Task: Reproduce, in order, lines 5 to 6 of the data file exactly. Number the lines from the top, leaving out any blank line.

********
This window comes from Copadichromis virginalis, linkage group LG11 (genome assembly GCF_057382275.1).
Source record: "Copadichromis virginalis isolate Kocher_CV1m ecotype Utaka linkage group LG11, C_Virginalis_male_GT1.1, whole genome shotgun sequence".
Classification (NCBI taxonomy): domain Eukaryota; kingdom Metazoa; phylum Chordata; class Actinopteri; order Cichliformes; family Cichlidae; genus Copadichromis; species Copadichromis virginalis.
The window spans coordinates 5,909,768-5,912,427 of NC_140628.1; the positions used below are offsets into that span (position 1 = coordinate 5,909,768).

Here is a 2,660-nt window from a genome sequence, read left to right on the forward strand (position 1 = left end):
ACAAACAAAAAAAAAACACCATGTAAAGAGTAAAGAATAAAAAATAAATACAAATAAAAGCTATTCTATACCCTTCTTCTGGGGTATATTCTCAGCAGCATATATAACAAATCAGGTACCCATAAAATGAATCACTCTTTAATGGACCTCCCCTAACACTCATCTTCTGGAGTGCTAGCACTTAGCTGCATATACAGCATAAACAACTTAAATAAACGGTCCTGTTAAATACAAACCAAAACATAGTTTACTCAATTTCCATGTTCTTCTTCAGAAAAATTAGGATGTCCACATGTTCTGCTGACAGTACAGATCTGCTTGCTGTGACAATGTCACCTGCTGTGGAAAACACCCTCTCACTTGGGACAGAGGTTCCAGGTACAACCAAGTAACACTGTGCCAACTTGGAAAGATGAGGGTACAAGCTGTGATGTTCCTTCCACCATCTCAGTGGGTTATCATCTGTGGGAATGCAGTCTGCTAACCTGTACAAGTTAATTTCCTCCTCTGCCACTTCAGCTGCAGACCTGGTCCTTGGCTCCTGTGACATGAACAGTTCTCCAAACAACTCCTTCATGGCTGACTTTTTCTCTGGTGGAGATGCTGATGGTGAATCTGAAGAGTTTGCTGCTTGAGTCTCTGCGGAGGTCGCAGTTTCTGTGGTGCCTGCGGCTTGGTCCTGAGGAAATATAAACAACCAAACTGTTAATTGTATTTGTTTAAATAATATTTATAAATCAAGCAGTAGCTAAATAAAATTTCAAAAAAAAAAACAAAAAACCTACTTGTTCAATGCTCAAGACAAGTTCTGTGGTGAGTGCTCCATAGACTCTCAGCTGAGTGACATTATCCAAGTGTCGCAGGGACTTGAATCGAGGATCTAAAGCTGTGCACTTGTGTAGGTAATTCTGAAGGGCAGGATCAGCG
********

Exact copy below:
Here is a 2,660-nt window from a genome sequence, read left to right on the forward strand (position 1 = left end):
ACAAACAAAAAAAAAACACCATGTAAAGAGTAAAGAATAAAAAATAAATACAAATAAAAGCTATTCTATACCCTTCTTCTGGGGTATATTCTCAGCAGCATATATAACAAATCAGGTACCCATAAAATGAATCACTCTTTAATGGACCTCCCCTAACACTCATCTTCTGGAGTGCTAGCACTTAGCTGCATATACAGCATAAACAACTTAAATAAACGGTCCTGTTAAATACAAACCAAAACATAGTTTACTCAATTTCCATGTTCTTCTTCAGAAAAATTAGGATGTCCACATGTTCTGCTGACAGTACAGATCTGCTTGCTGTGACAATGTCACCTGCTGTGGAAAACACCCTCTCACTTGGGACAGAGGTTCCAGGTACAACCAAGTAACACTGTGCCAACTTGGAAAGATGAGGGTACAAGCTGTGATGTTCCTTCCACCATCTCAGTGGGTTATCATCTGTGGGAATGCAGTCTGCTAACCTGTACAAGTTAATTTCCTCCTCTGCCACTTCAGCTGCAGACCTGGTCCTTGGCTCCTGTGACATGAACAGTTCTCCAAACAACTCCTTCATGGCTGACTTTTTCTCTGGTGGAGATGCTGATGGTGAATCTGAAGAGTTTGCTGCTTGAGTCTCTGCGGAGGTCGCAGTTTCTGTGGTGCCTGCGGCTTGGTCCTGAGGAAATATAAACAACCAAACTGTTAATTGTATTTGTTTAAATAATATTTATAAATCAAGCAGTAGCTAAATAAAATTTCAAAAAAAAAAACAAAAAACCTACTTGTTCAATGCTCAAGACAAGTTCTGTGGTGAGTGCTCCATAGACTCTCAGCTGAGTGACATTATCCAAGTGTCGCAGGGACTTGAATCGAGGATCTAAAGCTGTGCACTTGTGTAGGTAATTCTGAAGGGCAGGATCAGCG